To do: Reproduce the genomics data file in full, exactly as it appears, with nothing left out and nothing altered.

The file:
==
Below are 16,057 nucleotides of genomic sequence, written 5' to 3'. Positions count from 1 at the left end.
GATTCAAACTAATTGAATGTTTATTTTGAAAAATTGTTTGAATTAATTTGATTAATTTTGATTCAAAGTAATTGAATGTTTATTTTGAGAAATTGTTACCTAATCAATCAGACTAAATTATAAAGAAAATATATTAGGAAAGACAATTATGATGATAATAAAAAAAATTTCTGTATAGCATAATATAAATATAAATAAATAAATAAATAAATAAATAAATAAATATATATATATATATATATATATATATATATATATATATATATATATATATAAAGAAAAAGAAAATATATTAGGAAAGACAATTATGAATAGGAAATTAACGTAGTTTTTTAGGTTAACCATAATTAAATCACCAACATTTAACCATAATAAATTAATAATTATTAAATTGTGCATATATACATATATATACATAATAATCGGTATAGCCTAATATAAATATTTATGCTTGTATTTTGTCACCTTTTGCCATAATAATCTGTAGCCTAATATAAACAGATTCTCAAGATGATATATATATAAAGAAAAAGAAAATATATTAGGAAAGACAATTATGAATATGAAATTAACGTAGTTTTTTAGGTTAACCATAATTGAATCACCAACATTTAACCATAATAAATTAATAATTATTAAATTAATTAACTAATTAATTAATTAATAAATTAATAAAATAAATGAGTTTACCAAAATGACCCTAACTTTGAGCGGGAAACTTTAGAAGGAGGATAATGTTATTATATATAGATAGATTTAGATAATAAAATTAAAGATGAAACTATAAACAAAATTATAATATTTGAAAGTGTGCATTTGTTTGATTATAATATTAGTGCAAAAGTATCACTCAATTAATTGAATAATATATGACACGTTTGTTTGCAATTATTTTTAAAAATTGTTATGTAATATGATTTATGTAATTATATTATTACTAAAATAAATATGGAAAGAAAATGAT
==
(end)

Below are 16,057 nucleotides of genomic sequence, written 5' to 3'. Positions count from 1 at the left end.
GATTCAAACTAATTGAATGTTTATTTTGAAAAATTGTTTGAATTAATTTGATTAATTTTGATTCAAAGTAATTGAATGTTTATTTTGAGAAATTGTTACCTAATCAATCAGACTAAATTATAAAGAAAATATATTAGGAAAGACAATTATGATGATAATAAAAAAAATTTCTGTATAGCATAATATAAATATAAATAAATAAATAAATAAATAAATAAATAAATATATATATATATATATATATATATATATATATATATATATATATATATATAAAGAAAAAGAAAATATATTAGGAAAGACAATTATGAATAGGAAATTAACGTAGTTTTTTAGGTTAACCATAATTAAATCACCAACATTTAACCATAATAAATTAATAATTATTAAATTGTGCATATATACATATATATACATAATAATCGGTATAGCCTAATATAAATATTTATGCTTGTATTTTGTCACCTTTTGCCATAATAATCTGTAGCCTAATATAAACAGATTCTCAAGATGATATATATATAAAGAAAAAGAAAATATATTAGGAAAGACAATTATGAATATGAAATTAACGTAGTTTTTTAGGTTAACCATAATTGAATCACCAACATTTAACCATAATAAATTAATAATTATTAAATTAATTAACTAATTAATTAATTAATAAATTAATAAAATAAATGAGTTTACCAAAATGACCCTAACTTTGAGCGGGAAACTTTAGAAGGAGGATAATGTTATTATATATAGATAGATTTAGATAATAAAATTAAAGATGAAACTATAAACAAAATTATAATATTTGAAAGTGTGCATTTGTTTGATTATAATATTAGTGCAAAAGTATCACTCAATTAATTGAATAATATATGACACGTTTGTTTGCAATTATTTTTAAAAATTGTTATGTAATATGATTTATGTAATTATATTATTACTAAAATAAATATGGAAAGAAAATGAT